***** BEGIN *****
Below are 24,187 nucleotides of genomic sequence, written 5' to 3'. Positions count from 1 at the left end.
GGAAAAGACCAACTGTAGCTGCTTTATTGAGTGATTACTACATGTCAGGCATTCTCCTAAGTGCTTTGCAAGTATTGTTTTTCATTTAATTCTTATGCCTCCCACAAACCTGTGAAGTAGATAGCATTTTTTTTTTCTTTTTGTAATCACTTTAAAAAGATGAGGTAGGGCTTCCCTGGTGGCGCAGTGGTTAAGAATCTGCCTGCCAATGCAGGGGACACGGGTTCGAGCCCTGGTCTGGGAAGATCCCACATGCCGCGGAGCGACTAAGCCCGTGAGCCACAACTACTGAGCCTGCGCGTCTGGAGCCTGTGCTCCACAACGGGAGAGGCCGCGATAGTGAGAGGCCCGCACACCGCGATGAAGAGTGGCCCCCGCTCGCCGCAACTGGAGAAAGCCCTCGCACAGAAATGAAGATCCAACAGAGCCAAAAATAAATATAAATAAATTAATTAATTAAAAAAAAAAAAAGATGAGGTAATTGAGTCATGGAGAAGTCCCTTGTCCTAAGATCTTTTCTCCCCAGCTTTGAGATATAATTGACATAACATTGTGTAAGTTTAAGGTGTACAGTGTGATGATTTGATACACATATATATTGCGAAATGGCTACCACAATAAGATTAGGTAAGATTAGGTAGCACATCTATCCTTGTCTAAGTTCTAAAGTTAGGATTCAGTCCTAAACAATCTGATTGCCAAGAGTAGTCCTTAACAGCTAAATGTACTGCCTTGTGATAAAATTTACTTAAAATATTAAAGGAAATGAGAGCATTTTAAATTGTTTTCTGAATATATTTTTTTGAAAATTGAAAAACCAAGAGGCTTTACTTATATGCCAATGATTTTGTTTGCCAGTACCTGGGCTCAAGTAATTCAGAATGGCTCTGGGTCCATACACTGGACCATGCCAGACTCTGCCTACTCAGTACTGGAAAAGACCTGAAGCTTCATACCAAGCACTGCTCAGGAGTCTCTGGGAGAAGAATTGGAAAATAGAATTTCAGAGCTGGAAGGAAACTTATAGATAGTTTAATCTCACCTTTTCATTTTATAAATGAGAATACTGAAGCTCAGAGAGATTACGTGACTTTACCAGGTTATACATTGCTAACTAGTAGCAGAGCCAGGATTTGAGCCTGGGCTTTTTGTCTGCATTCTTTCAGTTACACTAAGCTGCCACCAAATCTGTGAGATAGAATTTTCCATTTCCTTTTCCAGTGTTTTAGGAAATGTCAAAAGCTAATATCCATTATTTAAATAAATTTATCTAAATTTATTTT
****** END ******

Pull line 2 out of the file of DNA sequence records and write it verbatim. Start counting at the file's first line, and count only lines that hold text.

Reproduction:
GGAAAAGACCAACTGTAGCTGCTTTATTGAGTGATTACTACATGTCAGGCATTCTCCTAAGTGCTTTGCAAGTATTGTTTTTCATTTAATTCTTATGCCTCCCACAAACCTGTGAAGTAGATAGCATTTTTTTTTTCTTTTTGTAATCACTTTAAAAAGATGAGGTAGGGCTTCCCTGGTGGCGCAGTGGTTAAGAATCTGCCTGCCAATGCAGGGGACACGGGTTCGAGCCCTGGTCTGGGAAGATCCCACATGCCGCGGAGCGACTAAGCCCGTGAGCCACAACTACTGAGCCTGCGCGTCTGGAGCCTGTGCTCCACAACGGGAGAGGCCGCGATAGTGAGAGGCCCGCACACCGCGATGAAGAGTGGCCCCCGCTCGCCGCAACTGGAGAAAGCCCTCGCACAGAAATGAAGATCCAACAGAGCCAAAAATAAATATAAATAAATTAATTAATTAAAAAAAAAAAAAGATGAGGTAATTGAGTCATGGAGAAGTCCCTTGTCCTAAGATCTTTTCTCCCCAGCTTTGAGATATAATTGACATAACATTGTGTAAGTTTAAGGTGTACAGTGTGATGATTTGATACACATATATATTGCGAAATGGCTACCACAATAAGATTAGGTAAGATTAGGTAGCACATCTATCCTTGTCTAAGTTCTAAAGTTAGGATTCAGTCCTAAACAATCTGATTGCCAAGAGTAGTCCTTAACAGCTAAATGTACTGCCTTGTGATAAAATTTACTTAAAATATTAAAGGAAATGAGAGCATTTTAAATTGTTTTCTGAATATATTTTTTTGAAAATTGAAAAACCAAGAGGCTTTACTTATATGCCAATGATTTTGTTTGCCAGTACCTGGGCTCAAGTAATTCAGAATGGCTCTGGGTCCATACACTGGACCATGCCAGACTCTGCCTACTCAGTACTGGAAAAGACCTGAAGCTTCATACCAAGCACTGCTCAGGAGTCTCTGGGAGAAGAATTGGAAAATAGAATTTCAGAGCTGGAAGGAAACTTATAGATAGTTTAATCTCACCTTTTCATTTTATAAATGAGAATACTGAAGCTCAGAGAGATTACGTGACTTTACCAGGTTATACATTGCTAACTAGTAGCAGAGCCAGGATTTGAGCCTGGGCTTTTTGTCTGCATTCTTTCAGTTACACTAAGCTGCCACCAAATCTGTGAGATAGAATTTTCCATTTCCTTTTCCAGTGTTTTAGGAAATGTCAAAAGCTAATATCCATTATTTAAATAAATTTATCTAAATTTATTTT